Economic managers across the world are planning development policies to encourage entrepreneurship. The emphasis in Europe is particularly overwhelming and has resulted in fierce competition to outdo each other in entrepreneurship programmes offered at universities.
The recently concluded third annual conference of the World Entrepreneurship Forum (WEF) had its moments of theatre, drama and surprises and produced an imposing list of deliverables, as listed by its President Patrick Molle.
So much was achieved at this session that it seems the world had just been waiting for the opportunity. But when Molle was assembling his team and spoke about what he hoped to accomplish, very few believed in his dream.
This year he presented the challenge of “Shaping the World of 2050 as an Entrepreneurial Community” to the WEF members in particular and the world community at large.
EMLYON Business School, together with a number of other sponsors, has established a think tank on entrepreneurship, now known as the World Entrepreneurship Forum (WEF).
The initiative was supported by Babson Business School in the US and KPMG, a world leader in consultancy. Recently, they have been joined by another sponsor member: Nanyang University of Singapore.
Within the short span of three years it has come up with bold initiatives, such as the launch of the Global Entrepreneurship Development Index (GEDI) to determine which countries are the friendliest and enabling for the development of entrepreneurship.
According to this index the top five countries in the world are Denmark, Canada, USA, Sweden, and New Zealand – in order of ranking.
It has also introduced a psychometric process of evaluating human capital in entrepreneurial ventures and the entrepreneurship acumen of an individual. Both these developments are ground breaking in the field of entrepreneurship.
Having established the role and mission of the forum at the first meeting in 2008, the purpose of the second meeting was to move from the theoretical to the practical and establish a number of key steps that could be taken to foster global entrepreneurship.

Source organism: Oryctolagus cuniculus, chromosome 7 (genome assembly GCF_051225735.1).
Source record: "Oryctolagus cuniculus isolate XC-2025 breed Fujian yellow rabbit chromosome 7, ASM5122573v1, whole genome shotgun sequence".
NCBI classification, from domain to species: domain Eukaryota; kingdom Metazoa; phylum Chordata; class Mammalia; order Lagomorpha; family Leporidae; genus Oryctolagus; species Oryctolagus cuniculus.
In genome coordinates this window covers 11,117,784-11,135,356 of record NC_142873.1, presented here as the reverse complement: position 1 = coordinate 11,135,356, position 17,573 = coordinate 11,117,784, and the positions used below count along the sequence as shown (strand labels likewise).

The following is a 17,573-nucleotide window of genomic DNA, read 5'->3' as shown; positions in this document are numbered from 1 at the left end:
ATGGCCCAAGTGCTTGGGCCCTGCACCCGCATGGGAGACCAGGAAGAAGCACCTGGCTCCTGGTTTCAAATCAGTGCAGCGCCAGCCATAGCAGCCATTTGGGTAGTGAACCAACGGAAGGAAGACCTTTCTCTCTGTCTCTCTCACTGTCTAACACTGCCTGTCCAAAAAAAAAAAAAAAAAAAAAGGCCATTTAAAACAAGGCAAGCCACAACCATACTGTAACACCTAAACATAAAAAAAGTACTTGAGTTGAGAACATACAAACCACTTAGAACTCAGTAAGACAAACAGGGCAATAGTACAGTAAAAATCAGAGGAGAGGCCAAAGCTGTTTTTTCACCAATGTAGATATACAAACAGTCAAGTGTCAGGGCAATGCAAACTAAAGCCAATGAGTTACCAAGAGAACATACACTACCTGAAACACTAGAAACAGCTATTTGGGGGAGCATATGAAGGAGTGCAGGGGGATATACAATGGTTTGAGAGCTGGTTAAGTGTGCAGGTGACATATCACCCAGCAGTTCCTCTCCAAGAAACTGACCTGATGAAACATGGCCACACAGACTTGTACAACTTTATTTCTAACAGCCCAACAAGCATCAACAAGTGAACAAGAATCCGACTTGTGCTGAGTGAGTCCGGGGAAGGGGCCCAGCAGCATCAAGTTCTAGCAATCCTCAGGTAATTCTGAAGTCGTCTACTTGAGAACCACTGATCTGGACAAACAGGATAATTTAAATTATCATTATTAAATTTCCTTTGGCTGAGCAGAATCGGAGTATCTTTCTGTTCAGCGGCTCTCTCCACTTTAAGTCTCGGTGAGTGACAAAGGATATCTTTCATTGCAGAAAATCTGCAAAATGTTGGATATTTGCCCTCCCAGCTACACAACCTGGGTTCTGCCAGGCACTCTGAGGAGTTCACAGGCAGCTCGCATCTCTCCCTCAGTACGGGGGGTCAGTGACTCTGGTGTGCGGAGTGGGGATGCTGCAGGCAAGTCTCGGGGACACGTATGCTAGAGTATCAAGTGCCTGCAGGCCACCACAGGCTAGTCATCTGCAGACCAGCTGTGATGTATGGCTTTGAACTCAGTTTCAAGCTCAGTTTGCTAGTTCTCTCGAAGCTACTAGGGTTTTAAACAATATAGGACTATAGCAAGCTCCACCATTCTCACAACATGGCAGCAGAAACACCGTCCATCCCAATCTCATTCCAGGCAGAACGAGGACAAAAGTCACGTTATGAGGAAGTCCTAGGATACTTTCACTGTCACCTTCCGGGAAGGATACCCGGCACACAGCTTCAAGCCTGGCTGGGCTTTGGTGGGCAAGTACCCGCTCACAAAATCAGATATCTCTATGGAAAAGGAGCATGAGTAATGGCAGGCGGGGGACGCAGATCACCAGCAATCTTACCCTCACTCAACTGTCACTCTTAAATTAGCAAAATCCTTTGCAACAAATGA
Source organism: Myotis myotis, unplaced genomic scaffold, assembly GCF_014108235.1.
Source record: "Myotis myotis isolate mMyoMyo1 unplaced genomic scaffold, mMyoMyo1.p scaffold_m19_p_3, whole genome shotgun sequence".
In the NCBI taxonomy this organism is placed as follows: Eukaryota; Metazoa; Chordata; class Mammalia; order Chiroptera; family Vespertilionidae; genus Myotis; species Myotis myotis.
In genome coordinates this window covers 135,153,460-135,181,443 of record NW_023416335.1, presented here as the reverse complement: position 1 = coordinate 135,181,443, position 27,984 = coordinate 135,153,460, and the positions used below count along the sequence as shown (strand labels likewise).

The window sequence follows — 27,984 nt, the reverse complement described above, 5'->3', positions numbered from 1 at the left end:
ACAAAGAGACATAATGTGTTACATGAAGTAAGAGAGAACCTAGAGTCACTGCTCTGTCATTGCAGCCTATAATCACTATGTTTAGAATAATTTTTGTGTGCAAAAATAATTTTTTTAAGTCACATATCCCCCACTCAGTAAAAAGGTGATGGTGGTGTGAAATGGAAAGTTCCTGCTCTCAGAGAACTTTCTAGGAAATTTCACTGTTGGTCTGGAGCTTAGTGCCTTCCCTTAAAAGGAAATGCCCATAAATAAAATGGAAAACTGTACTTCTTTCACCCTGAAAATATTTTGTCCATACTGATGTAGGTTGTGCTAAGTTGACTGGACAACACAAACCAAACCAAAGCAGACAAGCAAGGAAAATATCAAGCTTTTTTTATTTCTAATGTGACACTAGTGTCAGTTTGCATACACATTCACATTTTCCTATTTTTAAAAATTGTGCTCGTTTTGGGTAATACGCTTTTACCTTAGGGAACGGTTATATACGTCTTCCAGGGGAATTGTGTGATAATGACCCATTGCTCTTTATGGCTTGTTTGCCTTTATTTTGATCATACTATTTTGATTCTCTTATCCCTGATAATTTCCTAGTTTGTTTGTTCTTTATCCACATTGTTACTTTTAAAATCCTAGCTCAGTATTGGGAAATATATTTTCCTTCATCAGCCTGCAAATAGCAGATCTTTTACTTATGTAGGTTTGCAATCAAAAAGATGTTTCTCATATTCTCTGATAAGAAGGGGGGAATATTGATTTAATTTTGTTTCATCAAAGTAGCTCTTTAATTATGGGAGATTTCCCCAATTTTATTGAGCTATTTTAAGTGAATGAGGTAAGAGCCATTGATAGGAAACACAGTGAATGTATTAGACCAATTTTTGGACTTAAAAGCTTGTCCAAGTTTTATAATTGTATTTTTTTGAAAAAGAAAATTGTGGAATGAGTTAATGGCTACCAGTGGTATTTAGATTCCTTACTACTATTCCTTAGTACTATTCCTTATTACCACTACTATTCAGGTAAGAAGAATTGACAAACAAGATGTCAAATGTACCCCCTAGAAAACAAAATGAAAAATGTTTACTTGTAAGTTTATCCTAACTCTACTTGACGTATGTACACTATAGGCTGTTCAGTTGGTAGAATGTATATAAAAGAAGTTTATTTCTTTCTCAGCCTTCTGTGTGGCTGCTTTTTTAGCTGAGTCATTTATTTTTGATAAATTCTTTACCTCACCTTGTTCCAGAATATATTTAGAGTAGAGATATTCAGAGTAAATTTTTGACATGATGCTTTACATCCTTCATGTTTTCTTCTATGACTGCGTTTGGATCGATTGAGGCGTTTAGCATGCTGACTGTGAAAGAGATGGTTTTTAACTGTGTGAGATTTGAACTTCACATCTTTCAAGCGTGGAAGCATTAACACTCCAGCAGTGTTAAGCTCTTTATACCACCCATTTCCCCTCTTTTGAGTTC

The theme adopted then was: “What can governments do to support the development of entrepreneurship?” Finding practical answers to this question has never been more important and bringing their collective weight to bear in effective lobbying.
One of the key roles of the WEF is to fill this gap and bring together a group of respected practitioners as the international ‘voice of entrepreneurship’.
At the heart of the forum lies one common conviction: the entrepreneur is a creator of wealth and social justice. As such, the WEF aims at disseminating the entrepreneurial spirit and proposes a set of actions to be jointly advocated by its members in the shape of its charter.
Another feature of the Forum is to award Entrepreneur of the Year award. The awards are granted annually to an entrepreneur, a social entrepreneur, an academic, and a politician in recognition of their remarkable entrepreneurial success and their commitment to the society.
Pakistan, represented by Syed Babar Ali and the author, received attention for its proposals and for championing the cause of entrepreneurship. It also offered to host a Junior Forum in the year 2011 to give boost to entrepreneurship orientation in Pakistan. One of the prospects that Pakistan would like to take advantage off would be to start an Entrepreneurship Development Institute under the support and guidance of EMLYON Business School. This will be the first such institute in Pakistan.
The author is currently Senior Fellow in Entrepreneurship at Lahore School of Economics.
Published in The Express Tribune, November 22nd, 2010.
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